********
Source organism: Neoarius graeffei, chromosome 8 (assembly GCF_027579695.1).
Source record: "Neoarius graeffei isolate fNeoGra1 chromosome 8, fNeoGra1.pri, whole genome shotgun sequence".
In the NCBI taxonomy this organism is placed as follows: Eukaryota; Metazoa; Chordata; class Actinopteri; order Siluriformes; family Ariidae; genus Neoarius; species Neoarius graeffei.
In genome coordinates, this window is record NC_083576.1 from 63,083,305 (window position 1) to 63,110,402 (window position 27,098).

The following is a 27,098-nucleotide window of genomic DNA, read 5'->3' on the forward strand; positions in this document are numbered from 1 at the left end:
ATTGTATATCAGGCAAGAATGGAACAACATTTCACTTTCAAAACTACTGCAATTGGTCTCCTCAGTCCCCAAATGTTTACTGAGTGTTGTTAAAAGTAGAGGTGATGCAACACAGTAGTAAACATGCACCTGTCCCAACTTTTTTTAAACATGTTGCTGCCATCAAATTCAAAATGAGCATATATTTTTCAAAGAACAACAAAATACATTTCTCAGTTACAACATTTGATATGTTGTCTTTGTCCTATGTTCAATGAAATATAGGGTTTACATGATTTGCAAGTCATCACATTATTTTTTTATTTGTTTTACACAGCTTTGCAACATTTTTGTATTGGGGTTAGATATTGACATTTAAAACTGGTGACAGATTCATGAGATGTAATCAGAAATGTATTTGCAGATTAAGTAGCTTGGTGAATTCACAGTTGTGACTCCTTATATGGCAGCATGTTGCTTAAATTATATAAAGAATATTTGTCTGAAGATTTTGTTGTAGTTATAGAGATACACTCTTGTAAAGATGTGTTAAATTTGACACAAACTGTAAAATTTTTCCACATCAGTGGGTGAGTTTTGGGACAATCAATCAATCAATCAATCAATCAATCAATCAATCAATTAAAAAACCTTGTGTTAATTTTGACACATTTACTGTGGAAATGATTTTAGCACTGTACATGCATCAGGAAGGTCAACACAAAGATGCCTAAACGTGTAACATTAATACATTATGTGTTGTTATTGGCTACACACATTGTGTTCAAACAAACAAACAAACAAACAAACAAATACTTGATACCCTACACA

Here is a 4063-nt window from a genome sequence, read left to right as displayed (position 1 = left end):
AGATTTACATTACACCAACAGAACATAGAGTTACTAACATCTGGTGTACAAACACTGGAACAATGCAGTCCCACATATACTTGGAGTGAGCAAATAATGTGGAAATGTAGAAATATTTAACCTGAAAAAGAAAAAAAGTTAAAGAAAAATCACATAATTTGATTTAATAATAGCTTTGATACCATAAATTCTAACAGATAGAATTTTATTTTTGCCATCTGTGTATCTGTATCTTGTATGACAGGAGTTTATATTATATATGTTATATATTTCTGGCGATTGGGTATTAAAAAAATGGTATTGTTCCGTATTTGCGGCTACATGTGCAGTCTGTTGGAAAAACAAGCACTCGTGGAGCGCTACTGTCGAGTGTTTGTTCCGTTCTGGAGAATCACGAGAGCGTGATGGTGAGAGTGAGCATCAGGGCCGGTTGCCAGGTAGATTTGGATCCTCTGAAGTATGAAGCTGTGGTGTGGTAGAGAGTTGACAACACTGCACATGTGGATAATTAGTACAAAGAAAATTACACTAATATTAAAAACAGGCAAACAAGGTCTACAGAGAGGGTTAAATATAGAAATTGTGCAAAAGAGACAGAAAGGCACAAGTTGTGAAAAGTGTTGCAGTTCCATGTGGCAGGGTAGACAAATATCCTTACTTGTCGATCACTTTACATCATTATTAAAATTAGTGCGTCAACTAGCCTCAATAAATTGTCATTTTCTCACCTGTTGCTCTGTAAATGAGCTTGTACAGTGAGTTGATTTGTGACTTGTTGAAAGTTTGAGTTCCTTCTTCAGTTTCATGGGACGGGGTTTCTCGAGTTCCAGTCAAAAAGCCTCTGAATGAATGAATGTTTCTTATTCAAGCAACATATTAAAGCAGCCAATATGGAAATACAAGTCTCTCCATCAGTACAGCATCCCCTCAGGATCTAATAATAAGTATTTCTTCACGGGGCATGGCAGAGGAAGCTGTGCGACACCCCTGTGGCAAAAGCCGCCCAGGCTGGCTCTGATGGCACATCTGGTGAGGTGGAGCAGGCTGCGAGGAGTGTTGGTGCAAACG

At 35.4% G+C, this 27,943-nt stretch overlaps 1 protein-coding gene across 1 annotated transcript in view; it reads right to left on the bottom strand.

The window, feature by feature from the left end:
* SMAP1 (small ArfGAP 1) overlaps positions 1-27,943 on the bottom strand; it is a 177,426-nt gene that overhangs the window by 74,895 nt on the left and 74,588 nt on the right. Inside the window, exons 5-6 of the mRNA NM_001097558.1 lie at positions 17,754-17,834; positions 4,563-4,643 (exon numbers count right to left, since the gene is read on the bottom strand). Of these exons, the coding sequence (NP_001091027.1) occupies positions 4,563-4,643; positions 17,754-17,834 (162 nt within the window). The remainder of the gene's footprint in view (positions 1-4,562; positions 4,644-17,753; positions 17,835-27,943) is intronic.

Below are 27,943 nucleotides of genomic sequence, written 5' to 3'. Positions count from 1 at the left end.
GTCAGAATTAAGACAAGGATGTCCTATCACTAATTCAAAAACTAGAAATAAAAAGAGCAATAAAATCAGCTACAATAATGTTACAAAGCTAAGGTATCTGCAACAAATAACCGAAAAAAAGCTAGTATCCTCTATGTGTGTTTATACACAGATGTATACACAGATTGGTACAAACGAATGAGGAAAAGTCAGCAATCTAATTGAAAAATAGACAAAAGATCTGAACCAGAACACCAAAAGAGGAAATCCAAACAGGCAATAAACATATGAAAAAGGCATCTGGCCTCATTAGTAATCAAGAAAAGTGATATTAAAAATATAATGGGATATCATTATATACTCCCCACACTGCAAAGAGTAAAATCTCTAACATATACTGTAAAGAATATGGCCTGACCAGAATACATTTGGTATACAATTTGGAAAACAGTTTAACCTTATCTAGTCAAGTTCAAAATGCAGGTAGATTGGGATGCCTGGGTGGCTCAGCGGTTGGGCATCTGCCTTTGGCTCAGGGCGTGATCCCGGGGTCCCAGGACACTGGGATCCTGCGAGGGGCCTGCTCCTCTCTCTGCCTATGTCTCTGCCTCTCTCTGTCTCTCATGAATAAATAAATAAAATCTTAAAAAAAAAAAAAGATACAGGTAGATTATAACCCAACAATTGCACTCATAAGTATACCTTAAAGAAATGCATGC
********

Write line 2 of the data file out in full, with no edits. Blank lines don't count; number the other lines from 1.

Source record: "Neoarius graeffei isolate fNeoGra1 chromosome 8, fNeoGra1.pri, whole genome shotgun sequence".